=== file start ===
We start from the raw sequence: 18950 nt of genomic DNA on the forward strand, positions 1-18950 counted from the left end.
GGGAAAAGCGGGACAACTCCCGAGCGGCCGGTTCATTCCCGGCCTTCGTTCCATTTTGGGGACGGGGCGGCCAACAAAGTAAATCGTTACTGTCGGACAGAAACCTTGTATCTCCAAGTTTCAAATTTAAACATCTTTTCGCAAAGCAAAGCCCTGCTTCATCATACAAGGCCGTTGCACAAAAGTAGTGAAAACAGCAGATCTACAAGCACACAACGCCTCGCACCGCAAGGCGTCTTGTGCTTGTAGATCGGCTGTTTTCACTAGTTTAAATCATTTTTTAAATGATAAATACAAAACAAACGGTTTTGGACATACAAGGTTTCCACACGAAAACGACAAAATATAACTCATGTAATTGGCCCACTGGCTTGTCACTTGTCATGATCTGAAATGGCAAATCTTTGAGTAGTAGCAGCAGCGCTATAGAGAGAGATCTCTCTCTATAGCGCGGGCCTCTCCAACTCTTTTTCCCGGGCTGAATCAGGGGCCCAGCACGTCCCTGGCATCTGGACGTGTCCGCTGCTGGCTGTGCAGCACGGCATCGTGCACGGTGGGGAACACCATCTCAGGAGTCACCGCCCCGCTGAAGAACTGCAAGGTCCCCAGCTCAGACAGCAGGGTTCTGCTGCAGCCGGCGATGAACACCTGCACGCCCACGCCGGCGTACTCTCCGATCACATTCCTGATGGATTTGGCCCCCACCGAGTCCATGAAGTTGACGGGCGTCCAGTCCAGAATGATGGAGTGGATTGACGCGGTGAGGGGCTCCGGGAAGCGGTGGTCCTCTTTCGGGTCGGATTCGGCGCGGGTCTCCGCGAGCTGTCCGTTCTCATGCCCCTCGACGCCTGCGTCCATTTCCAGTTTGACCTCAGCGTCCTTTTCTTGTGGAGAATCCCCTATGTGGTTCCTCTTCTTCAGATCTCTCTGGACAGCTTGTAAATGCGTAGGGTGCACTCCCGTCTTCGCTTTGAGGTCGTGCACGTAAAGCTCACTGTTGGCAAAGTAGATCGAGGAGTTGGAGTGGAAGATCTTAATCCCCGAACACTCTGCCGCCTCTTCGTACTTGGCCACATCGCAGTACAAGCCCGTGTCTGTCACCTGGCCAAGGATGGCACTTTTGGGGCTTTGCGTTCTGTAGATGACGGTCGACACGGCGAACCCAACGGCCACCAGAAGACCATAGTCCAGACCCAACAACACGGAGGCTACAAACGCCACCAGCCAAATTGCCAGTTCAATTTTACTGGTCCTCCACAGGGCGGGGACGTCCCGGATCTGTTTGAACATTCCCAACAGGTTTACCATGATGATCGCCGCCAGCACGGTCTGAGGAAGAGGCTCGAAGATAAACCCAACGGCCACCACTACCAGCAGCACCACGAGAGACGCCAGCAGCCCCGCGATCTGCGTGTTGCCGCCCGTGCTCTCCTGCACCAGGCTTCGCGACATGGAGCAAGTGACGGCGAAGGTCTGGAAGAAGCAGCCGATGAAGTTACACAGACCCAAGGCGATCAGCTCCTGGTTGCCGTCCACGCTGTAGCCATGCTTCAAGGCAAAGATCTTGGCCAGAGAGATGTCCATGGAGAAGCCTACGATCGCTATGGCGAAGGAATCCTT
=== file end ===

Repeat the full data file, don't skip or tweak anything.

We start from the raw sequence: 18950 nt of genomic DNA on the forward strand, positions 1-18950 counted from the left end.
GGGAAAAGCGGGACAACTCCCGAGCGGCCGGTTCATTCCCGGCCTTCGTTCCATTTTGGGGACGGGGCGGCCAACAAAGTAAATCGTTACTGTCGGACAGAAACCTTGTATCTCCAAGTTTCAAATTTAAACATCTTTTCGCAAAGCAAAGCCCTGCTTCATCATACAAGGCCGTTGCACAAAAGTAGTGAAAACAGCAGATCTACAAGCACACAACGCCTCGCACCGCAAGGCGTCTTGTGCTTGTAGATCGGCTGTTTTCACTAGTTTAAATCATTTTTTAAATGATAAATACAAAACAAACGGTTTTGGACATACAAGGTTTCCACACGAAAACGACAAAATATAACTCATGTAATTGGCCCACTGGCTTGTCACTTGTCATGATCTGAAATGGCAAATCTTTGAGTAGTAGCAGCAGCGCTATAGAGAGAGATCTCTCTCTATAGCGCGGGCCTCTCCAACTCTTTTTCCCGGGCTGAATCAGGGGCCCAGCACGTCCCTGGCATCTGGACGTGTCCGCTGCTGGCTGTGCAGCACGGCATCGTGCACGGTGGGGAACACCATCTCAGGAGTCACCGCCCCGCTGAAGAACTGCAAGGTCCCCAGCTCAGACAGCAGGGTTCTGCTGCAGCCGGCGATGAACACCTGCACGCCCACGCCGGCGTACTCTCCGATCACATTCCTGATGGATTTGGCCCCCACCGAGTCCATGAAGTTGACGGGCGTCCAGTCCAGAATGATGGAGTGGATTGACGCGGTGAGGGGCTCCGGGAAGCGGTGGTCCTCTTTCGGGTCGGATTCGGCGCGGGTCTCCGCGAGCTGTCCGTTCTCATGCCCCTCGACGCCTGCGTCCATTTCCAGTTTGACCTCAGCGTCCTTTTCTTGTGGAGAATCCCCTATGTGGTTCCTCTTCTTCAGATCTCTCTGGACAGCTTGTAAATGCGTAGGGTGCACTCCCGTCTTCGCTTTGAGGTCGTGCACGTAAAGCTCACTGTTGGCAAAGTAGATCGAGGAGTTGGAGTGGAAGATCTTAATCCCCGAACACTCTGCCGCCTCTTCGTACTTGGCCACATCGCAGTACAAGCCCGTGTCTGTCACCTGGCCAAGGATGGCACTTTTGGGGCTTTGCGTTCTGTAGATGACGGTCGACACGGCGAACCCAACGGCCACCAGAAGACCATAGTCCAGACCCAACAACACGGAGGCTACAAACGCCACCAGCCAAATTGCCAGTTCAATTTTACTGGTCCTCCACAGGGCGGGGACGTCCCGGATCTGTTTGAACATTCCCAACAGGTTTACCATGATGATCGCCGCCAGCACGGTCTGAGGAAGAGGCTCGAAGATAAACCCAACGGCCACCACTACCAGCAGCACCACGAGAGACGCCAGCAGCCCCGCGATCTGCGTGTTGCCGCCCGTGCTCTCCTGCACCAGGCTTCGCGACATGGAGCAAGTGACGGCGAAGGTCTGGAAGAAGCAGCCGATGAAGTTACACAGACCCAAGGCGATCAGCTCCTGGTTGCCGTCCACGCTGTAGCCATGCTTCAAGGCAAAGATCTTGGCCAGAGAGATGTCCATGGAGAAGCCTACGATCGCTATGGCGAAGGAATCCTT